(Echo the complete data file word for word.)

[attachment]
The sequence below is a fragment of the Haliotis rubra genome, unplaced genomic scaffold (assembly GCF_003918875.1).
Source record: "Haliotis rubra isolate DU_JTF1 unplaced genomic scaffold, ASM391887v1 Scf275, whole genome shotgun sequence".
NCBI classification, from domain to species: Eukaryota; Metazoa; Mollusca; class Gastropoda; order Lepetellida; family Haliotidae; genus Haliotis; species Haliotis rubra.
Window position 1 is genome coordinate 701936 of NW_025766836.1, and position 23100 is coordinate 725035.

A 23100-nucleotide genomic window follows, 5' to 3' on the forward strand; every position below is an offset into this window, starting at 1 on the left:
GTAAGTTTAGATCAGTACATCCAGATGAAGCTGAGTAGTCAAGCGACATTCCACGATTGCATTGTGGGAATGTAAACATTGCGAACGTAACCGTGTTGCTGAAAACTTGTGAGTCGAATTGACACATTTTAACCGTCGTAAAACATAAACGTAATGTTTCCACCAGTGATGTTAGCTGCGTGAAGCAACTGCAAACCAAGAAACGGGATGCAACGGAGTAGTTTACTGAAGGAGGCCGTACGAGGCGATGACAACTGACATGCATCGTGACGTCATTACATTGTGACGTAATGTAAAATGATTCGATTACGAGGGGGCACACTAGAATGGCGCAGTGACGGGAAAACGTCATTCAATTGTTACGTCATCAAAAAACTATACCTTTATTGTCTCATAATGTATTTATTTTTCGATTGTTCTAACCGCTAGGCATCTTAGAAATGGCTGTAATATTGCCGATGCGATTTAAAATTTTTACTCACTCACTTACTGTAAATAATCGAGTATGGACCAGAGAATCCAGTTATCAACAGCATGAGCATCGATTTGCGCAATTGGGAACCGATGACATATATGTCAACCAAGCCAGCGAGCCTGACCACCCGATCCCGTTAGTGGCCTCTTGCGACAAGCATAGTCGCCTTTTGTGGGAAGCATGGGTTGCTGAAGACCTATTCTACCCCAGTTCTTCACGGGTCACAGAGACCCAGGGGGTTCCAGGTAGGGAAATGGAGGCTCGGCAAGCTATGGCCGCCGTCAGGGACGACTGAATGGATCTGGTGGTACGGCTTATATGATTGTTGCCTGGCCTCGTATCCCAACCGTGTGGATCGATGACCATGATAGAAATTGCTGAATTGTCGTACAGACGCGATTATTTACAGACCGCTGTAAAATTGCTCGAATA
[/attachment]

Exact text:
The sequence below is a fragment of the Haliotis rubra genome, unplaced genomic scaffold (assembly GCF_003918875.1).
Source record: "Haliotis rubra isolate DU_JTF1 unplaced genomic scaffold, ASM391887v1 Scf275, whole genome shotgun sequence".
NCBI classification, from domain to species: Eukaryota; Metazoa; Mollusca; class Gastropoda; order Lepetellida; family Haliotidae; genus Haliotis; species Haliotis rubra.
Window position 1 is genome coordinate 701936 of NW_025766836.1, and position 23100 is coordinate 725035.

A 23100-nucleotide genomic window follows, 5' to 3' on the forward strand; every position below is an offset into this window, starting at 1 on the left:
GTAAGTTTAGATCAGTACATCCAGATGAAGCTGAGTAGTCAAGCGACATTCCACGATTGCATTGTGGGAATGTAAACATTGCGAACGTAACCGTGTTGCTGAAAACTTGTGAGTCGAATTGACACATTTTAACCGTCGTAAAACATAAACGTAATGTTTCCACCAGTGATGTTAGCTGCGTGAAGCAACTGCAAACCAAGAAACGGGATGCAACGGAGTAGTTTACTGAAGGAGGCCGTACGAGGCGATGACAACTGACATGCATCGTGACGTCATTACATTGTGACGTAATGTAAAATGATTCGATTACGAGGGGGCACACTAGAATGGCGCAGTGACGGGAAAACGTCATTCAATTGTTACGTCATCAAAAAACTATACCTTTATTGTCTCATAATGTATTTATTTTTCGATTGTTCTAACCGCTAGGCATCTTAGAAATGGCTGTAATATTGCCGATGCGATTTAAAATTTTTACTCACTCACTTACTGTAAATAATCGAGTATGGACCAGAGAATCCAGTTATCAACAGCATGAGCATCGATTTGCGCAATTGGGAACCGATGACATATATGTCAACCAAGCCAGCGAGCCTGACCACCCGATCCCGTTAGTGGCCTCTTGCGACAAGCATAGTCGCCTTTTGTGGGAAGCATGGGTTGCTGAAGACCTATTCTACCCCAGTTCTTCACGGGTCACAGAGACCCAGGGGGTTCCAGGTAGGGAAATGGAGGCTCGGCAAGCTATGGCCGCCGTCAGGGACGACTGAATGGATCTGGTGGTACGGCTTATATGATTGTTGCCTGGCCTCGTATCCCAACCGTGTGGATCGATGACCATGATAGAAATTGCTGAATTGTCGTACAGACGCGATTATTTACAGACCGCTGTAAAATTGCTCGAATA